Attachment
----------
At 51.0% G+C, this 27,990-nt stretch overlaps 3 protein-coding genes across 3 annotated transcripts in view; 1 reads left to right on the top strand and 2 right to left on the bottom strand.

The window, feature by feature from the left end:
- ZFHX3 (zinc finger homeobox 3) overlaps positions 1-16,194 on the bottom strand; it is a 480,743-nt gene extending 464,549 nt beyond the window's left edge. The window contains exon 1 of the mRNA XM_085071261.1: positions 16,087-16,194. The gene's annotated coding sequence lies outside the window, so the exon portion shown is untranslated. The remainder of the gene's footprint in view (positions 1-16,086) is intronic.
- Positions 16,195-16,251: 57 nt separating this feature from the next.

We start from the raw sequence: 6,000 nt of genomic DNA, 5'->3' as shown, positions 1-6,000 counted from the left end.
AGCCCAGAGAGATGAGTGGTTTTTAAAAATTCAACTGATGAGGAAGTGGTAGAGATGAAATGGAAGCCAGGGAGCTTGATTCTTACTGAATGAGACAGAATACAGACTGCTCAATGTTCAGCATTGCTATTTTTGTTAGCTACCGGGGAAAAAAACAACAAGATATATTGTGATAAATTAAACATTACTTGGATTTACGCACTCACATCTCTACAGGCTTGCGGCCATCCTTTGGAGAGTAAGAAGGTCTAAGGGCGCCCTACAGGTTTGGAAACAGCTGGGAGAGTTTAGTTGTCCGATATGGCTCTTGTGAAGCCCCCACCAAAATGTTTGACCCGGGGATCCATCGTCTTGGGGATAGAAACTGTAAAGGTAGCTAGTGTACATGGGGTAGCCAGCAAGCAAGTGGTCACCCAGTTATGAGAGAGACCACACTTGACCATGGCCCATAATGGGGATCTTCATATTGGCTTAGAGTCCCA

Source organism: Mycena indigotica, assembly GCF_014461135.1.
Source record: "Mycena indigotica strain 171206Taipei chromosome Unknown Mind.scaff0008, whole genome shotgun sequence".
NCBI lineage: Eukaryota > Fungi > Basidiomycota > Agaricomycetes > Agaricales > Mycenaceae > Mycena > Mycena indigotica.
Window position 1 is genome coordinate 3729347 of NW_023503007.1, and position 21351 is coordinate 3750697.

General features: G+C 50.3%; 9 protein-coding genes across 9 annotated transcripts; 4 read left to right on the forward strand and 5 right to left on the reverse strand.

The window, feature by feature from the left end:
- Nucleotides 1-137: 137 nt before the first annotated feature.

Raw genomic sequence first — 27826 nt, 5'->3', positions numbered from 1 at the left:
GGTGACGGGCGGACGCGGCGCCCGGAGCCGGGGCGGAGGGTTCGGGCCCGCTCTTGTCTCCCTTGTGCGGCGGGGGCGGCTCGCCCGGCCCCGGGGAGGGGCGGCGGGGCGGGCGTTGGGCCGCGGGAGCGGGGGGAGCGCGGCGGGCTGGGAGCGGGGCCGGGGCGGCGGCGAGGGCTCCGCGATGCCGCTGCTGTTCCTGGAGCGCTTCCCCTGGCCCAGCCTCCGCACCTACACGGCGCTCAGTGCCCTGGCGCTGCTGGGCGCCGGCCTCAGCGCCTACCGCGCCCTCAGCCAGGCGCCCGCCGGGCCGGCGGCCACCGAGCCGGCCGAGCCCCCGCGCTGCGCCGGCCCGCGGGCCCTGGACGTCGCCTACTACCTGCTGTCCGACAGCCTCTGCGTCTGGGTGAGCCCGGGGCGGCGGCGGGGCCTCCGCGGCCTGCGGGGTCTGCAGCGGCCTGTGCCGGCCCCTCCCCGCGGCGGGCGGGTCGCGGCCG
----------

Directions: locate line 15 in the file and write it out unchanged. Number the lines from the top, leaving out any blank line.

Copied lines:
GGTGACGGGCGGACGCGGCGCCCGGAGCCGGGGCGGAGGGTTCGGGCCCGCTCTTGTCTCCCTTGTGCGGCGGGGGCGGCTCGCCCGGCCCCGGGGAGGGGCGGCGGGGCGGGCGTTGGGCCGCGGGAGCGGGGGGAGCGCGGCGGGCTGGGAGCGGGGCCGGGGCGGCGGCGAGGGCTCCGCGATGCCGCTGCTGTTCCTGGAGCGCTTCCCCTGGCCCAGCCTCCGCACCTACACGGCGCTCAGTGCCCTGGCGCTGCTGGGCGCCGGCCTCAGCGCCTACCGCGCCCTCAGCCAGGCGCCCGCCGGGCCGGCGGCCACCGAGCCGGCCGAGCCCCCGCGCTGCGCCGGCCCGCGGGCCCTGGACGTCGCCTACTACCTGCTGTCCGACAGCCTCTGCGTCTGGGTGAGCCCGGGGCGGCGGCGGGGCCTCCGCGGCCTGCGGGGTCTGCAGCGGCCTGTGCCGGCCCCTCCCCGCGGCGGGCGGGTCGCGGCCG